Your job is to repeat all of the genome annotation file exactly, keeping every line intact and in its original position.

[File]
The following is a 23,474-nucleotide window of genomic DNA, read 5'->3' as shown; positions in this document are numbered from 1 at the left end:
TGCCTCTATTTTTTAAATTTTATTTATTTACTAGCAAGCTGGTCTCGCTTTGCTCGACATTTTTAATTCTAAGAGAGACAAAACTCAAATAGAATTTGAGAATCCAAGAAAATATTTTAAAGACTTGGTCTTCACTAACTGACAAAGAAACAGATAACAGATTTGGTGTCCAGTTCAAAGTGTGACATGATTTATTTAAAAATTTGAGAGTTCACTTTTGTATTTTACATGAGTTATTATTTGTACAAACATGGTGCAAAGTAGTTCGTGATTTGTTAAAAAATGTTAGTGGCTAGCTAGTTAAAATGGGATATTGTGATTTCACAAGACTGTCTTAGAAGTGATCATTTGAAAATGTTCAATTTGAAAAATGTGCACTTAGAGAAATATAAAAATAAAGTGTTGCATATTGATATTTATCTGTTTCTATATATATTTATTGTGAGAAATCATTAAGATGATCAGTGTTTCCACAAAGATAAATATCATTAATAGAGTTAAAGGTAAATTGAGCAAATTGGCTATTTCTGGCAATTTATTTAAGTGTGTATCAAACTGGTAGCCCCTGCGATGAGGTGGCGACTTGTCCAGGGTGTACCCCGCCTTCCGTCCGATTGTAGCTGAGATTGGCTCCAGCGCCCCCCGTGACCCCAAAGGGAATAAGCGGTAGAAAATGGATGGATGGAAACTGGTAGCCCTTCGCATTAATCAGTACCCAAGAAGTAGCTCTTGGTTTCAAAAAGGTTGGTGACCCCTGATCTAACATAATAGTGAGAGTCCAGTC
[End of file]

The following is a 23,474-nucleotide window of genomic DNA, read 5'->3' as shown; positions in this document are numbered from 1 at the left end:
TGCCTCTATTTTTTAAATTTTATTTATTTACTAGCAAGCTGGTCTCGCTTTGCTCGACATTTTTAATTCTAAGAGAGACAAAACTCAAATAGAATTTGAGAATCCAAGAAAATATTTTAAAGACTTGGTCTTCACTAACTGACAAAGAAACAGATAACAGATTTGGTGTCCAGTTCAAAGTGTGACATGATTTATTTAAAAATTTGAGAGTTCACTTTTGTATTTTACATGAGTTATTATTTGTACAAACATGGTGCAAAGTAGTTCGTGATTTGTTAAAAAATGTTAGTGGCTAGCTAGTTAAAATGGGATATTGTGATTTCACAAGACTGTCTTAGAAGTGATCATTTGAAAATGTTCAATTTGAAAAATGTGCACTTAGAGAAATATAAAAATAAAGTGTTGCATATTGATATTTATCTGTTTCTATATATATTTATTGTGAGAAATCATTAAGATGATCAGTGTTTCCACAAAGATAAATATCATTAATAGAGTTAAAGGTAAATTGAGCAAATTGGCTATTTCTGGCAATTTATTTAAGTGTGTATCAAACTGGTAGCCCCTGCGATGAGGTGGCGACTTGTCCAGGGTGTACCCCGCCTTCCGTCCGATTGTAGCTGAGATTGGCTCCAGCGCCCCCCGTGACCCCAAAGGGAATAAGCGGTAGAAAATGGATGGATGGAAACTGGTAGCCCTTCGCATTAATCAGTACCCAAGAAGTAGCTCTTGGTTTCAAAAAGGTTGGTGACCCCTGATCTAACATAATAGTGAGAGTCCAGTC